meat, cigarettes, pollutants, dioxins and
cruciferous vegetables.
CYP2: Drug-Drug Interactions
• CYP2C9 accounts for 30% of CYP activity in
human liver. May be modified by Ginkgo biloba.
• CYP2C19 is primarily hepatic. Phenotype reflects
the interaction of 8 gene alleles.
• CYP2D6 is extra-hepatic. Bioactivates
codeine/codones. 55 alleles.
• CYP2E1 in liver, lung, brain metabolizes organic
solvents like ethanol. Induced with chronic
ethanol use, fasting, obesity. Inhibited by acute
alcohol intake, tea, broccoli, garlic, onion,
• Liver and small intestine.
• Transforms about 50% of common drugs.
• Induced by St. John’s wort (liver, intestine)
and Echinacea (liver only).
• Inhibited by peppermint oil and piperine.
• Intestinal but not liver CYP3A4 is inhibited
by grapefruit juice, Seville orange juice and
CYP3A4 and St. John’s Wort
• CYP3A4 stimulation by St. John’s wort
reduces blood levels of benzodiazepines,
calcium channel blockers, anti-retrovirals,
estrogens (including OCPs), amitriptyline,
cyclosporine, methadone, tacrolimus and
possibly warfarin.
Intestinal CYP3A4 Inhibition
• Increases blood levels of amiodarone,
artemisinin, atorvastatin, buspirone,
carbemazepine, cyclosporine, diazepam,
diltiazem, erythromycin, estradiol,
felodipine, fentanyl, fluoxetine, lovastatin,
methyl-prednisolone, nifedipine,
nimodipine, praziquantel, saquinavir,
sertraline, sildenafil, simvastatin, verapamil
P-glycoprotein Transporter (P-gp)
• Ejects xenobiotics from cells and causes
backflow of some drugs from intestinal
mucosa into the lumen.
• Produces multi-drug resistance to cancer
• Inhibited by piperine, milk thistle and
acutely by St. John’s wort.
• Stimulated by continued St. John’s wort.
Alteration of Intestinal CYP3A4
and/or P-glycoprotein
• Often involves the same substrates.
• Primarily effects drugs that pass slowly
through intestinal mucosa.
• Interactions in vivo may not be predicted by
interactions in vitro.
Adverse Pharmacodynamic
5-HTP and SSRI’s
Licorice and horsetail, diuretics or laxatives
Phenylalanine or kava and neuroleptics
Bee venom and ACE inhibitors
Brewer’s yeast and MAO inhibitors
Interferon-alpha and bupleurum
Antithrombotic Interactions
• 35 natural products inhibit platelet function
in vivo following oral use. They may
reinforce each other or interact with
antithrombotic medication.
• Aspirin-vitamin E interaction: aspirin
inhibits platelet aggregation; vitamin E
inhibits platelet adhesion to endothelium.
Aspirin-Vitamin E Interactions
• a-Tocopherol (50 IU/day) raised risk of gingival
bleeding 25% among ASA users.
• 400 IU/day a-tocopherol added to 325 mg
ASA/day reduced incidence of TIAs compared to
aspirin alone.
• Vit E 50 IU/day, decreased ischemic stroke by
30% but increased hemorrhagic stroke by 145% in
hypertensive, non-diabetic male smokers. In
diabetics, there was no increase in hemorrhagic
stroke and ischemic stroke decreased by 70%.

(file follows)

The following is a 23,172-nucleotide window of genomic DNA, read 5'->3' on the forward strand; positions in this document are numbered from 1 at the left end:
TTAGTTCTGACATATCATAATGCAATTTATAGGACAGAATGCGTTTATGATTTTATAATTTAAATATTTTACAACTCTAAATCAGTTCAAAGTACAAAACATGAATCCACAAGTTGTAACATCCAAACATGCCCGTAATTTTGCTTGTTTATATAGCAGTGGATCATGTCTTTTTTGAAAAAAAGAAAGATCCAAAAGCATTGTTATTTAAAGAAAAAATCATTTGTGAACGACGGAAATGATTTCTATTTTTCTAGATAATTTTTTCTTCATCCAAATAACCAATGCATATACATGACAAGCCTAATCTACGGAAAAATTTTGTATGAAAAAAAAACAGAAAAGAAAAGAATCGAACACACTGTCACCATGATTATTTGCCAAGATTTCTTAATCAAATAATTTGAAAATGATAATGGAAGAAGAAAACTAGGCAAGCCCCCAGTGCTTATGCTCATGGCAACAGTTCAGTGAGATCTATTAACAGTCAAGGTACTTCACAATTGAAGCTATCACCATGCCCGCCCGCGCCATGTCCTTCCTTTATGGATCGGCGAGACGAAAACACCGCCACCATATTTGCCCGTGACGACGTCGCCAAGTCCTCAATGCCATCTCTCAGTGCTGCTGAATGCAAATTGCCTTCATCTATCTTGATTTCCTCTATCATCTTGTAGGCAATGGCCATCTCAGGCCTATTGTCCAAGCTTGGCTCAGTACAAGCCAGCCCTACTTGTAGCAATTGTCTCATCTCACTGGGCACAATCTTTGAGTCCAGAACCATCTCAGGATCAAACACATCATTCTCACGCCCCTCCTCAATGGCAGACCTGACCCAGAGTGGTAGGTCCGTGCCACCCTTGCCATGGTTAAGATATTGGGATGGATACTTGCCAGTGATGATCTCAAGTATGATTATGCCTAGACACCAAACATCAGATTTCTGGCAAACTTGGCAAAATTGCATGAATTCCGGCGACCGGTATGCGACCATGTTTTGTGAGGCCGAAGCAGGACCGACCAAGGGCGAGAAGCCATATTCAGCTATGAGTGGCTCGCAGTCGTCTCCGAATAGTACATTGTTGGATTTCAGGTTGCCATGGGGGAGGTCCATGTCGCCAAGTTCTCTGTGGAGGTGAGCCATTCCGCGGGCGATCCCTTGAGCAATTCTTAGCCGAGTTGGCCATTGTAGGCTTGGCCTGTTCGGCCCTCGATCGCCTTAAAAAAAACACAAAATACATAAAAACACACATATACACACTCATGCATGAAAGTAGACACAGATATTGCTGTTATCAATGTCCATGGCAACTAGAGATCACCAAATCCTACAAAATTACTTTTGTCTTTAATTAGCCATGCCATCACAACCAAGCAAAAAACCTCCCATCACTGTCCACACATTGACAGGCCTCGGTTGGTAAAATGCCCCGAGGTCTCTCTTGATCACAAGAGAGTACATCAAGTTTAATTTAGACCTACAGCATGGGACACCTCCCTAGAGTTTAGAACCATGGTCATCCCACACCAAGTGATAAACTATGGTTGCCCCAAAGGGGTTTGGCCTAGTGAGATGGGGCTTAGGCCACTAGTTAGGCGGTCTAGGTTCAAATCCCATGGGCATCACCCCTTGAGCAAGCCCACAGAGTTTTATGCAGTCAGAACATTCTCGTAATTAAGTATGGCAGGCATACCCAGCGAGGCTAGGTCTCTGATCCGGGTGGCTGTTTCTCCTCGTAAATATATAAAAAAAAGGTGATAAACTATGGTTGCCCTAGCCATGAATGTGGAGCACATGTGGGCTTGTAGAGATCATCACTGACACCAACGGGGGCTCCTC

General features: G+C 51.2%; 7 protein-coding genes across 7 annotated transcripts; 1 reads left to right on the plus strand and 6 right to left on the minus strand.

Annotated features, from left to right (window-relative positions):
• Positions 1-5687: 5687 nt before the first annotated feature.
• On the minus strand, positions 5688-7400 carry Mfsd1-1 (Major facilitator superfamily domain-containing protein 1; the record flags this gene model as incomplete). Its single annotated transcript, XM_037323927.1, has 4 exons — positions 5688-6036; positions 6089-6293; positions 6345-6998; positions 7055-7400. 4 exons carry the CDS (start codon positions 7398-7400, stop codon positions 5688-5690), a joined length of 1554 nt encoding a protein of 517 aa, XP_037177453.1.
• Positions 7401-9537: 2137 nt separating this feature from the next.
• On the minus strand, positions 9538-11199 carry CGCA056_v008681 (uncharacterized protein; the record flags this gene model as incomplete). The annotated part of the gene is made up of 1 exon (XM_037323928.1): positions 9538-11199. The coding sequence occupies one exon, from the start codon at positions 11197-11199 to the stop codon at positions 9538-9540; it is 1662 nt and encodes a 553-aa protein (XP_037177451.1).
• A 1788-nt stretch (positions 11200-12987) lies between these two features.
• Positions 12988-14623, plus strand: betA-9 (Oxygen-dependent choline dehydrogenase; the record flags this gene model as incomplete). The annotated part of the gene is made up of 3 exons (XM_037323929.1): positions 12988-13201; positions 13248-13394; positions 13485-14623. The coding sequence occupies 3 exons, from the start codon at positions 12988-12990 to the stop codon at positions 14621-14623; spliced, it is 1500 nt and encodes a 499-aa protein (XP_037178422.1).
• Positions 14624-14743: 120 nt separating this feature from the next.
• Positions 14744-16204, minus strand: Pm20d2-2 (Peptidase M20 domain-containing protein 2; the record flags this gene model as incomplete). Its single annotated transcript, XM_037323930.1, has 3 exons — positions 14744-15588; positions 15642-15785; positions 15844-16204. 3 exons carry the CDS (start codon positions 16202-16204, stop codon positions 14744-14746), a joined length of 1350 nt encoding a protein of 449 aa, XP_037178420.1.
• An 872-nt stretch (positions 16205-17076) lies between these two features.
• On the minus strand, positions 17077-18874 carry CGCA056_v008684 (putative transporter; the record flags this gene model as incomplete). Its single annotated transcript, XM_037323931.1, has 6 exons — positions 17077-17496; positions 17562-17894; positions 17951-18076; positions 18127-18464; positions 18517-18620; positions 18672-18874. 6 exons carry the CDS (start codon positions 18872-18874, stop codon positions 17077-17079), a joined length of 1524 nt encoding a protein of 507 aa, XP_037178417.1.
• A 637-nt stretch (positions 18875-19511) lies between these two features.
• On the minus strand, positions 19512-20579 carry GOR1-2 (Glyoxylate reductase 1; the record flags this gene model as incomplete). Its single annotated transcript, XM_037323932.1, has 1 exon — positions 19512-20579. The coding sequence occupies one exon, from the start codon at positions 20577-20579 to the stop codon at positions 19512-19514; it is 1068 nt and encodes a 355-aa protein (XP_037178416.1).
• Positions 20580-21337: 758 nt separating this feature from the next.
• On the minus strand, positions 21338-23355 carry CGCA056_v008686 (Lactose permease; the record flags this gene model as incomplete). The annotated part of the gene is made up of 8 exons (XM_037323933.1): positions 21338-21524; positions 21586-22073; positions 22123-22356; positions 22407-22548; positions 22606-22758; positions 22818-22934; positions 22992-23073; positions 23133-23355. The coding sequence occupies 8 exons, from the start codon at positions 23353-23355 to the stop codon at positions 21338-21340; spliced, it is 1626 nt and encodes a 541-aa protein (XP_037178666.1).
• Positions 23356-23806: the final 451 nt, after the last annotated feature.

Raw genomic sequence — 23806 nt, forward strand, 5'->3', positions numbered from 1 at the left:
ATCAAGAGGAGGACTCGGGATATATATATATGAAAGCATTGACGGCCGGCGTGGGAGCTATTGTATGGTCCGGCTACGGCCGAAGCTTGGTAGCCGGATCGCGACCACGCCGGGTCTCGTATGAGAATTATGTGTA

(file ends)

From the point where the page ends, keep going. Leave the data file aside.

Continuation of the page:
Warfarin Interactions
• 49 natural products may interfere with
warfarin; 21 confirmed, 28 possible.
• Herbal coumarins might compete for
binding to plasma protein, increasing
plasma free warfarin concentration.
• Controlled studies found no effect on
vitamin E or coenzyme Q10 on INR of
patients taking warfarin.
Beneficial Drug-Supplement
• Reflect additive/complementary effects of
supplements and drugs, or amelioration of
toxic drug effects by supplements.
• Fish oils enhance anti-inflammatory,
antiarrhythmic, anti-lipemic, antidepressant,
and neuroleptic drugs, beta-blockers,
lithium and insulin. EPA and DHA may
have differential effects.
Acetaminophen Toxicity
• Protective supplements:
N-acetyl cysteine (clinical use)
L-methionine and SAMe
Milk thistle
ASA/NSAID Gastropathy
• Protective supplements (human trials):
Vit C (500-1000 mg bid)
SAMe 500 mg/day
Cayenne 20 grams
Deglycyrrhizinated licorice 350 mg tid
Colostrum 125 mg tid
Neuroleptic Side Effects
• Protective supplements:
Vitamin E 1200-1600 IU/day (T.D.)
Branched chain amino acids (T.D.)
Ginkgo biloba 350 mg/day
Sarcosine (N-CH3-glycine) 2 gm/day
Eicosapentaenoate (EPA) 2 gm/day
Glycine 0.4-0.8 mg/kg/day
Cisplatin Toxicity
• Protective supplements:
Bismuth 150 mg/kg/day X 10days
Ginkgo bilomba 100 mg/kg single dose
Glutathione 5 gm i.v.
MgSO4 3 gm i.v./ Mg 160 mg tid
Silibinin 200 mg/kg i.v. single dose
N-acetyl cysteine 8 gm/day
Selenium 4000 mcg/day X 8 days
Vitamin C 50-200 mg/kg i.v. single dose
Vitamin E 300 IU/day till 3 months post-chemotherapy
More Antineoplastic Toxicity
• Protective supplements
Vitamin B6 50 mg tid
Glutamine 30 gm/day
Melatonin 20 mg HS
Coriolus versicolor 1 gm tid
Theanine (in vitro)
Inositol hexaphosphate (IP6) (in vitro)
Calcium D-glucarate (in vitro)
Fish oils, NSAIDs, ASA
• 2600 mg of EPA + DHA for 3 months allow
NSAID reduction in rheumatoid arthritis.
Plasma phospholipid EPA must reach 5%.
• Fish oil 30 ml/day reversed ASA’s increase
of LTB4 synthesis; no hemorrhage.
• ASA increases synthesis of antiinflammatory resolvins and protectins from
DHA in vitro by acetylating COX-2.
• Almost half the drugs commonly used in the
US may deplete specific nutrients, creating
a need for nutritional supplementation.
• Adverse interactions have received
extensive press coverage.
• Beneficial drug-supplement interactions are
at least as important and permit creative
nutritional therapies.